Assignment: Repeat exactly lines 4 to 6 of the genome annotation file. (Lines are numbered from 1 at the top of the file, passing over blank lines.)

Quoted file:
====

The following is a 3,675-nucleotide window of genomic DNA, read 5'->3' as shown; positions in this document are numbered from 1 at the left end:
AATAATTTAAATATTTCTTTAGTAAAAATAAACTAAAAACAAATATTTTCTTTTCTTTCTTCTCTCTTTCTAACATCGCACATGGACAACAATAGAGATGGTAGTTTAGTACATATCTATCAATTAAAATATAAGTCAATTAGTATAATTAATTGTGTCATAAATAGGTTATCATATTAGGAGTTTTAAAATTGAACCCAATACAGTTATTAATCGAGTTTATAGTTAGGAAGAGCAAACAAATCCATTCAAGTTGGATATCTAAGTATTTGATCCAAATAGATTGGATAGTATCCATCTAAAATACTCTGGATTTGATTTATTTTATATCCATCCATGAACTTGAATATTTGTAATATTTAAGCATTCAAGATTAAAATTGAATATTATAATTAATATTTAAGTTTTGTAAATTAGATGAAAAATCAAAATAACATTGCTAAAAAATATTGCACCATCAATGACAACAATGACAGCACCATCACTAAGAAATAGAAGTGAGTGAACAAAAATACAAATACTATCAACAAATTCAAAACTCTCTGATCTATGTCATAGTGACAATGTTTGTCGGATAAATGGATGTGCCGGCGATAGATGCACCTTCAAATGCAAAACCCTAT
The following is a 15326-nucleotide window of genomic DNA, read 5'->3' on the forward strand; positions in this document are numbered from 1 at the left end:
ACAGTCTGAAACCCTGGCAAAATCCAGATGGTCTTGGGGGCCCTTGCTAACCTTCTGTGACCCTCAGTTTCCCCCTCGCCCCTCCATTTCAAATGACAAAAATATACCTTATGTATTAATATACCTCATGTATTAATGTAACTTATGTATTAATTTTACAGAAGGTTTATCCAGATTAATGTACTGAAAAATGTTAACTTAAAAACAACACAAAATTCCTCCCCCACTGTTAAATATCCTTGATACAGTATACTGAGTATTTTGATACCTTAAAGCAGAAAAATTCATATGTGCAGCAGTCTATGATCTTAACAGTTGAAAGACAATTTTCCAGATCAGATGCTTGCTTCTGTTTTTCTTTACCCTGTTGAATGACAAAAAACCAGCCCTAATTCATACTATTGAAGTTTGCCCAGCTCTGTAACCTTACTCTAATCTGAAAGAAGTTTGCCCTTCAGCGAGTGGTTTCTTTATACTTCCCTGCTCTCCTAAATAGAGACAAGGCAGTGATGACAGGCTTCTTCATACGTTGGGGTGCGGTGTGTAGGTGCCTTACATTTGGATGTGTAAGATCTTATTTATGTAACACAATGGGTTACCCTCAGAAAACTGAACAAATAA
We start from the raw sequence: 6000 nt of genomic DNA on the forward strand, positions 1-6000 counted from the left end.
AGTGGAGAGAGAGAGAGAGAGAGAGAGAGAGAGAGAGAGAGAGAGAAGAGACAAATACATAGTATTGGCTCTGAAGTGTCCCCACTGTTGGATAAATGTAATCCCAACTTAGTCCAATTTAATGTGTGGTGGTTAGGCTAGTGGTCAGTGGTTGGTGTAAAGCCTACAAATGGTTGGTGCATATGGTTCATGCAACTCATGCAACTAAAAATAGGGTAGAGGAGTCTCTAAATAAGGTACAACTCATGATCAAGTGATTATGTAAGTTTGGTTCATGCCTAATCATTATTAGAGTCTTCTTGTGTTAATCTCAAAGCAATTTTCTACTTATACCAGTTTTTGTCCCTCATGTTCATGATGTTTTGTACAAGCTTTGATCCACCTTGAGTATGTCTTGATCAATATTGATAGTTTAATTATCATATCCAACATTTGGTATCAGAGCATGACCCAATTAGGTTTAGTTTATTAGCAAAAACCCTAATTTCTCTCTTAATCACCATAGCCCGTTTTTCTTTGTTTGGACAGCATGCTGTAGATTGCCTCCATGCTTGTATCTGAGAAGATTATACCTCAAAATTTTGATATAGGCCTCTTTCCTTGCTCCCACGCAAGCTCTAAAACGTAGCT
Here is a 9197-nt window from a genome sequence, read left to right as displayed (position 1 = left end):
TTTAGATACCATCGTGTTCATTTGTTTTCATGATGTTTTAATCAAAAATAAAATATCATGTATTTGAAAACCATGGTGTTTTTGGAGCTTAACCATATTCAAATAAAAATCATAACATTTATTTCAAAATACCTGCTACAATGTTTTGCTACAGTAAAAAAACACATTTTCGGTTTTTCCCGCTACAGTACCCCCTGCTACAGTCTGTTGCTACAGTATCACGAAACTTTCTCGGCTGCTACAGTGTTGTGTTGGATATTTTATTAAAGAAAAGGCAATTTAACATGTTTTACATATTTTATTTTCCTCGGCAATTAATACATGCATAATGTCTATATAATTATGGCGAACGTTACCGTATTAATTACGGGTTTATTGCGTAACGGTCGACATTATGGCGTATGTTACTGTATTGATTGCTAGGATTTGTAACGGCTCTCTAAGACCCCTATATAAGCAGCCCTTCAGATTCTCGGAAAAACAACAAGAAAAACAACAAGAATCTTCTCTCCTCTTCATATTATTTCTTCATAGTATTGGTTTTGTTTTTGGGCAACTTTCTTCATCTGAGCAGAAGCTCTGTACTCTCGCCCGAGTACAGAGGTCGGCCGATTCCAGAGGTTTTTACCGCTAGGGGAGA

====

ACAGTCTGAAACCCTGGCAAAATCCAGATGGTCTTGGGGGCCCTTGCTAACCTTCTGTGACCCTCAGTTTCCCCCTCGCCCCTCCATTTCAAATGACAAAAATATACCTTATGTATTAATATACCTCATGTATTAATGTAACTTATGTATTAATTTTACAGAAGGTTTATCCAGATTAATGTACTGAAAAATGTTAACTTAAAAACAACACAAAATTCCTCCCCCACTGTTAAATATCCTTGATACAGTATACTGAGTATTTTGATACCTTAAAGCAGAAAAATTCATATGTGCAGCAGTCTATGATCTTAACAGTTGAAAGACAATTTTCCAGATCAGATGCTTGCTTCTGTTTTTCTTTACCCTGTTGAATGACAAAAAACCAGCCCTAATTCATACTATTGAAGTTTGCCCAGCTCTGTAACCTTACTCTAATCTGAAAGAAGTTTGCCCTTCAGCGAGTGGTTTCTTTATACTTCCCTGCTCTCCTAAATAGAGACAAGGCAGTGATGACAGGCTTCTTCATACGTTGGGGTGCGGTGTGTAGGTGCCTTACATTTGGATGTGTAAGATCTTATTTATGTAACACAATGGGTTACCCTCAGAAAACTGAACAAATAA
We start from the raw sequence: 6000 nt of genomic DNA on the forward strand, positions 1-6000 counted from the left end.
AGTGGAGAGAGAGAGAGAGAGAGAGAGAGAGAGAGAGAGAGAGAGAAGAGACAAATACATAGTATTGGCTCTGAAGTGTCCCCACTGTTGGATAAATGTAATCCCAACTTAGTCCAATTTAATGTGTGGTGGTTAGGCTAGTGGTCAGTGGTTGGTGTAAAGCCTACAAATGGTTGGTGCATATGGTTCATGCAACTCATGCAACTAAAAATAGGGTAGAGGAGTCTCTAAATAAGGTACAACTCATGATCAAGTGATTATGTAAGTTTGGTTCATGCCTAATCATTATTAGAGTCTTCTTGTGTTAATCTCAAAGCAATTTTCTACTTATACCAGTTTTTGTCCCTCATGTTCATGATGTTTTGTACAAGCTTTGATCCACCTTGAGTATGTCTTGATCAATATTGATAGTTTAATTATCATATCCAACATTTGGTATCAGAGCATGACCCAATTAGGTTTAGTTTATTAGCAAAAACCCTAATTTCTCTCTTAATCACCATAGCCCGTTTTTCTTTGTTTGGACAGCATGCTGTAGATTGCCTCCATGCTTGTATCTGAGAAGATTATACCTCAAAATTTTGATATAGGCCTCTTTCCTTGCTCCCACGCAAGCTCTAAAACGTAGCT